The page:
Harry and Meghan wrote that previous stories the newspapers published based on “salacious gossip” had upended the lives of acquaintances and strangers alike. They said they would have “zero engagement” with the publications going forward but “believe that a free press is a cornerstone to any democracy.”
Harry, who is a grandson of Queen Elizabeth II and sixth in line to the British throne, married the American actress Meghan Markle at Windsor Castle in May 2018. The televised ceremony was watched around the world.
The couple later said they found the scrutiny they received from the British media as tipping into harassment and intolerable. Their decision to freeze out the tabloids came as court papers revealed how Meghan and Harry pleaded with her father, Thomas Markle, to stop talking to the press in the days before their wedding. The pair warned him that speaking to the media would backfire and tried to help him, according to text messages filed in Meghan's lawsuit against the Daily Mail’s publisher, Associated Newspapers.
She is suing for invasion of privacy over a 2018 article that included portions of a letter she had written to her father. A hearing in the case is due to be held Friday in a London court. Associated Newspapers denies infringing on Meghan’s privacy.
Thomas Markle was scheduled to walk his daughter down the aisle at the wedding, but pulled out at the last minute, citing heart problems. The former television lighting director has given occasional interviews to the media, complaining in December 2018 that he’d been “ghosted” by Meghan after the wedding.
The court documents included texts in which Harry tried to smooth over a family embarrassment after a Mail on Sunday story revealed that the prince's future father-in-law helped stage paparazzi pictures of himself preparing for the wedding.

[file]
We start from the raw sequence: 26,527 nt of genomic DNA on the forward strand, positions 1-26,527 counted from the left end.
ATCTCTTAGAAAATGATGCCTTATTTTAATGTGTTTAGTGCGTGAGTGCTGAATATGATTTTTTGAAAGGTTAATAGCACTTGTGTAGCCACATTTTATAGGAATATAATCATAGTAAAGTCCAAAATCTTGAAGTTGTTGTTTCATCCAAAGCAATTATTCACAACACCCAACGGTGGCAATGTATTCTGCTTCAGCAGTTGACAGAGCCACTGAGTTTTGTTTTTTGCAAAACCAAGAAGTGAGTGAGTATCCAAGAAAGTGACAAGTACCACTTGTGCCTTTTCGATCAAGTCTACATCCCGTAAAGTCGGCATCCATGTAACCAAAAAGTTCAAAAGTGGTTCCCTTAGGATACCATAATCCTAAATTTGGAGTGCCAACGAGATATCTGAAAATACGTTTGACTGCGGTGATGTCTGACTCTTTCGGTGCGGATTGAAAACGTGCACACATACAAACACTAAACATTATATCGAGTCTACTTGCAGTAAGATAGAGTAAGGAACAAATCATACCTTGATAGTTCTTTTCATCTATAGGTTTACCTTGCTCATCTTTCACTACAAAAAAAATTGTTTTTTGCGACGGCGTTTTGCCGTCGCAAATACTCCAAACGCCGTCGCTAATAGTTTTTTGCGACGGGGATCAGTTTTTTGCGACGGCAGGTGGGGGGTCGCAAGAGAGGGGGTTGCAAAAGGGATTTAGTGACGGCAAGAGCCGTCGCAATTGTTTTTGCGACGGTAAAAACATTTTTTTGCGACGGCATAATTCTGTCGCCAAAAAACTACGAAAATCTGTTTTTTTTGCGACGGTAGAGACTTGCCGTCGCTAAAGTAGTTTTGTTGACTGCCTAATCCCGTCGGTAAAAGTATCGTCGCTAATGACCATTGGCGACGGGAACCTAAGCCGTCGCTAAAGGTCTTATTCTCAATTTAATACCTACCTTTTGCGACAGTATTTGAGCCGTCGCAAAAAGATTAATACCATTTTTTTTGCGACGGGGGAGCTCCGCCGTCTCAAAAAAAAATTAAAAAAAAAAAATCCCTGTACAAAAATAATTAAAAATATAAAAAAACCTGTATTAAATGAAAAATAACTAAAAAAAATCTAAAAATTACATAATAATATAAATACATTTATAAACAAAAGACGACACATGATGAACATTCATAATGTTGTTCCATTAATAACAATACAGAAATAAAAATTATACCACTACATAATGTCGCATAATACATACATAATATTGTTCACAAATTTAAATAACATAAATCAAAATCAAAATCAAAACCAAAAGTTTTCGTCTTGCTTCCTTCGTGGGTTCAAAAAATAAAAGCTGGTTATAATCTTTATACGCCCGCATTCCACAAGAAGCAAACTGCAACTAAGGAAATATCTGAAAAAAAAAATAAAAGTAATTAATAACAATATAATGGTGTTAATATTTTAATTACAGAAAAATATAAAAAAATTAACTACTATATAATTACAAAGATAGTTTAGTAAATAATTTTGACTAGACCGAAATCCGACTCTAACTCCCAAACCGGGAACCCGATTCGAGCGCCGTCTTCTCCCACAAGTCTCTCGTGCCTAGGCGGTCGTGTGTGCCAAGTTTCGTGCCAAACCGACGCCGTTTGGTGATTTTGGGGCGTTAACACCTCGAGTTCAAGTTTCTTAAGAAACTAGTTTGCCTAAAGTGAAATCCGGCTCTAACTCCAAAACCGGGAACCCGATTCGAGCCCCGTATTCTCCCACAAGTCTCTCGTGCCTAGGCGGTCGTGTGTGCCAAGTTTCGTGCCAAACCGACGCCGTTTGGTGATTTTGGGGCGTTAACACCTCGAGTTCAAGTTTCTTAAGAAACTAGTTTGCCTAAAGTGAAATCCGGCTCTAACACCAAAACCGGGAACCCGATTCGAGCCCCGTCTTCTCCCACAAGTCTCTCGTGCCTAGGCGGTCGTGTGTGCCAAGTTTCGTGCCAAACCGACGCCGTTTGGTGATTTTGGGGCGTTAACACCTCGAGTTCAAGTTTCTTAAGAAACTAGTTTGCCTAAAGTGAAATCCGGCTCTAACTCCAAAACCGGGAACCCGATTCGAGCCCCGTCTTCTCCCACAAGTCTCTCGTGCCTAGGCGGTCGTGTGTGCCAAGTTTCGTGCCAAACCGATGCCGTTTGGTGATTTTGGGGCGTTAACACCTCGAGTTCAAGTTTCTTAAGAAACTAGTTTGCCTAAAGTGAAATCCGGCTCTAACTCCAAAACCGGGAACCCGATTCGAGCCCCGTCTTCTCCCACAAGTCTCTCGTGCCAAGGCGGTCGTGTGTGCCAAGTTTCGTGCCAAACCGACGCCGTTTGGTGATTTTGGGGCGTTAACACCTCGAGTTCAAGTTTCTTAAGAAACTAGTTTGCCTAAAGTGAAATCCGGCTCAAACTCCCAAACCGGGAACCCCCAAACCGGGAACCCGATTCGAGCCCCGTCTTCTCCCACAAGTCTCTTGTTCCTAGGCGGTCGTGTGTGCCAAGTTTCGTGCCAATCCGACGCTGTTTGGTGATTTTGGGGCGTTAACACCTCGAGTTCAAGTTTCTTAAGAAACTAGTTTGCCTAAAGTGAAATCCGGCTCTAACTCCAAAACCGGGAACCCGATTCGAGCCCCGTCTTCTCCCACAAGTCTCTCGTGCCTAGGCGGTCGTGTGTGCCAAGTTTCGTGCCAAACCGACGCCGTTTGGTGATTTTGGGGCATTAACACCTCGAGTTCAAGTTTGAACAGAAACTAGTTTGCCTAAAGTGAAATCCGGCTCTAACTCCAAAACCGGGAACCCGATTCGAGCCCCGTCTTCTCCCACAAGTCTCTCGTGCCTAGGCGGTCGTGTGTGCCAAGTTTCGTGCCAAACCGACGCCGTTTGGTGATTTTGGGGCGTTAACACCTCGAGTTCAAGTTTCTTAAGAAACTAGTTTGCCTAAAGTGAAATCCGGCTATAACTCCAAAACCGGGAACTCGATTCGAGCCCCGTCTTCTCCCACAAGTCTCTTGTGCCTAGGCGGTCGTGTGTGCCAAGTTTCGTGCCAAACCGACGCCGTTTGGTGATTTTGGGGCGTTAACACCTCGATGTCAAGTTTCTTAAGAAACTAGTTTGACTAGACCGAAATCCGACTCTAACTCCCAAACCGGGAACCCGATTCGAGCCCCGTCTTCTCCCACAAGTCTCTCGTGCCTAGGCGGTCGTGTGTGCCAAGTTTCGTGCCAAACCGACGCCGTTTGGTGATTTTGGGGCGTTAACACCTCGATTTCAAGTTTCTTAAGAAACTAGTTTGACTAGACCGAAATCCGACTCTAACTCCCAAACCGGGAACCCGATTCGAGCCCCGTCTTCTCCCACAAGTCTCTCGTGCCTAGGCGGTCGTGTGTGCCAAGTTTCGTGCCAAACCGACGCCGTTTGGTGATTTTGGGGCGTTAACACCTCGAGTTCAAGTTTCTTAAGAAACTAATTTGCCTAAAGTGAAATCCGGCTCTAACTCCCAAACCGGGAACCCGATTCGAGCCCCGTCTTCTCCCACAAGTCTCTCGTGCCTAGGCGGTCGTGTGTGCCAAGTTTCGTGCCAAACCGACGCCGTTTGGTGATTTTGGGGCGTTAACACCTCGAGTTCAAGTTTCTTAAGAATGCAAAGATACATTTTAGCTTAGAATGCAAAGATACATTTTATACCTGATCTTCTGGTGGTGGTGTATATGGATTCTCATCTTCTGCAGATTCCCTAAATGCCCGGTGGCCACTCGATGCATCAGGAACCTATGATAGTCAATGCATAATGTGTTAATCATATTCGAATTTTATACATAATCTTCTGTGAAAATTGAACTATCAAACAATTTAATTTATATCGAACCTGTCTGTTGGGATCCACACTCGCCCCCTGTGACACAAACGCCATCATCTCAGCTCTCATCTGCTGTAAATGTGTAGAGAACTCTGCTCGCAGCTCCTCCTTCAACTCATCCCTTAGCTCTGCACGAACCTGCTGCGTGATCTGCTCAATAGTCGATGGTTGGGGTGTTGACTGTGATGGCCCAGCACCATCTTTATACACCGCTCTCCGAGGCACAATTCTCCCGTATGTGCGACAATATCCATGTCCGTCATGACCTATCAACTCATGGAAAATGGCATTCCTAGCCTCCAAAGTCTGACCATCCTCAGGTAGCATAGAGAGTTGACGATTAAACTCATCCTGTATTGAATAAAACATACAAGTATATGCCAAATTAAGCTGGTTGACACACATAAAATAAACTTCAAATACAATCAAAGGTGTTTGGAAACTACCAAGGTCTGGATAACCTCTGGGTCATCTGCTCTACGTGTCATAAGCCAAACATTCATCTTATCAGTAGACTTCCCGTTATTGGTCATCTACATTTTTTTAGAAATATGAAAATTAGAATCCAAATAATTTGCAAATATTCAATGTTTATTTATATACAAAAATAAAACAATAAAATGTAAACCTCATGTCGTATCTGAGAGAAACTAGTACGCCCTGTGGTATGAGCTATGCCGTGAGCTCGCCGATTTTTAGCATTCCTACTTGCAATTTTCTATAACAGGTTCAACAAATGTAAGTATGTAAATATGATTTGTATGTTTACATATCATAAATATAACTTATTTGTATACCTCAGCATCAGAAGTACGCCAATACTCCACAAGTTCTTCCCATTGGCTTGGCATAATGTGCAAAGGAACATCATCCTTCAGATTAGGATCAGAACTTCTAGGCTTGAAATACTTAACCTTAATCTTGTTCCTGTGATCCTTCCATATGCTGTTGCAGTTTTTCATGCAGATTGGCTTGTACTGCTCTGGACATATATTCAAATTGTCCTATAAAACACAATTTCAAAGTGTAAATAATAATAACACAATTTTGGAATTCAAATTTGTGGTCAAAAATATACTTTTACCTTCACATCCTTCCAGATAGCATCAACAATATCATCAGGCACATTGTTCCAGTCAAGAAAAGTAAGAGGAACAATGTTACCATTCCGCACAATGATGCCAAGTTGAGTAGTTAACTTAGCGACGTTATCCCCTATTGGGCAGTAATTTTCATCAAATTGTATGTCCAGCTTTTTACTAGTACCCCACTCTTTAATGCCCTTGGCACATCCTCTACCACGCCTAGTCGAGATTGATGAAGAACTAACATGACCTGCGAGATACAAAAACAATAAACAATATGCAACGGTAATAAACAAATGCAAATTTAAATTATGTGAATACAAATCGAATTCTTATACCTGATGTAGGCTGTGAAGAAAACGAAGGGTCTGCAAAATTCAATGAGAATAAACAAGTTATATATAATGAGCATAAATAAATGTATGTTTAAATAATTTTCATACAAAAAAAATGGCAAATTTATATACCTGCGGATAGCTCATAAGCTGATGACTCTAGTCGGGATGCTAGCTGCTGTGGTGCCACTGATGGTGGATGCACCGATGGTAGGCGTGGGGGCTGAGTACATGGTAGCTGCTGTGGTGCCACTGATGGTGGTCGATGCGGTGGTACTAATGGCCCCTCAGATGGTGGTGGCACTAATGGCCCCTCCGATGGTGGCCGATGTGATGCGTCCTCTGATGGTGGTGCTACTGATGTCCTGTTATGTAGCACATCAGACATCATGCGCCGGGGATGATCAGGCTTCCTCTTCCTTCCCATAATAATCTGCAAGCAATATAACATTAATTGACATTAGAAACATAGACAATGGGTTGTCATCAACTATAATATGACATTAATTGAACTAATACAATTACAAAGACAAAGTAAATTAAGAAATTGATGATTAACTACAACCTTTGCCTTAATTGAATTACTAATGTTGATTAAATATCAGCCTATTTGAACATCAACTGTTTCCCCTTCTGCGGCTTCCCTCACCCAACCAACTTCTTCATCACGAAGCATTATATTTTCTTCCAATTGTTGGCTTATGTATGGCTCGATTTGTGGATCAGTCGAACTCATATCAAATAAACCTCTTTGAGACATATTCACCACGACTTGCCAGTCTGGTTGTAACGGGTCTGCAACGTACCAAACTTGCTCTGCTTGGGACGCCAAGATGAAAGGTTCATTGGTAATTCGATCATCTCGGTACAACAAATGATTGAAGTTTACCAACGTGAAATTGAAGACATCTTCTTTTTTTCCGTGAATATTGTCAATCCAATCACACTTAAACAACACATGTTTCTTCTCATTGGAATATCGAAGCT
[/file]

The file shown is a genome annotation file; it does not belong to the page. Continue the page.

“Tom, Harry again! Really need to speak to u. U do not need to apologize (sic), we understand the circumstances but ‘going public’ will only make the situation worse,’’ Harry texted on May 15. “If u love Meg and want to make it right please call me as there are two other options which don’t involve u having to speak to the media, who incidentally created this whole situation. So please call me so I can explain. Meg and I are not angry, we just need to speak to u. Thanks,’’ he wrote. “Oh any speaking to the press WILL backfire, trust me Tom. Only we can help u, as we have been trying from day 1.”
Markle did not reply, but issued a statement through the U.S. celebrity news website TMZ saying he had been admitted to the hospital after suffering a heart attack. The court documents suggest Meghan was not aware he was hospitalized before TMZ reported it.
“I’ve been reaching out to you all weekend but you’re not taking any of our calls or replying to any texts…’’ she texted her father on May 15. “Very concerned about your health and safety and have taken every measure to protect you but not sure what more we can do if you don’t respond…Do you need help? Can we send the security team down again? I’m very sorry to hear you’re in the hospital but need you to please get in touch with us….What hospital are you at?”
Markle refused the offer of security, but said he was OK, according to the legal filing. Meghan said her phone received a missed call at 4.57 a.m. on the morning of her wedding and that she did not speak with him again except in writing.
Harry has long had an uncomfortable relationship with the media, which he blames for the death of his mother, Princess Diana. She died in a car crash in Paris in 1997 while being pursued by paparazzi.
Harry’s unhappiness with the media increased after he began dating Markle, the star of the TV legal drama “Suits.” In 2016, he accused the media of harassing his then-girlfriend, and criticized “racial undertones” in some coverage of the biracial Markle.
In January, they announced they planned to quit as senior royals, seek financial independence and move to North America. The split became official at the end of March, and the couple are currently in California, where Meghan was raised.
But Ian Murray, executive director of Britain’s Society of Editors, said “there is no escaping their actions here amount to censorship and they are setting an unfortunate example.” “By appearing to dictate which media they will work with and which they will ignore they, no doubt unintentionally, give succor to the rich and powerful everywhere to use their example as an excuse to attack the media when it suits them,” he said.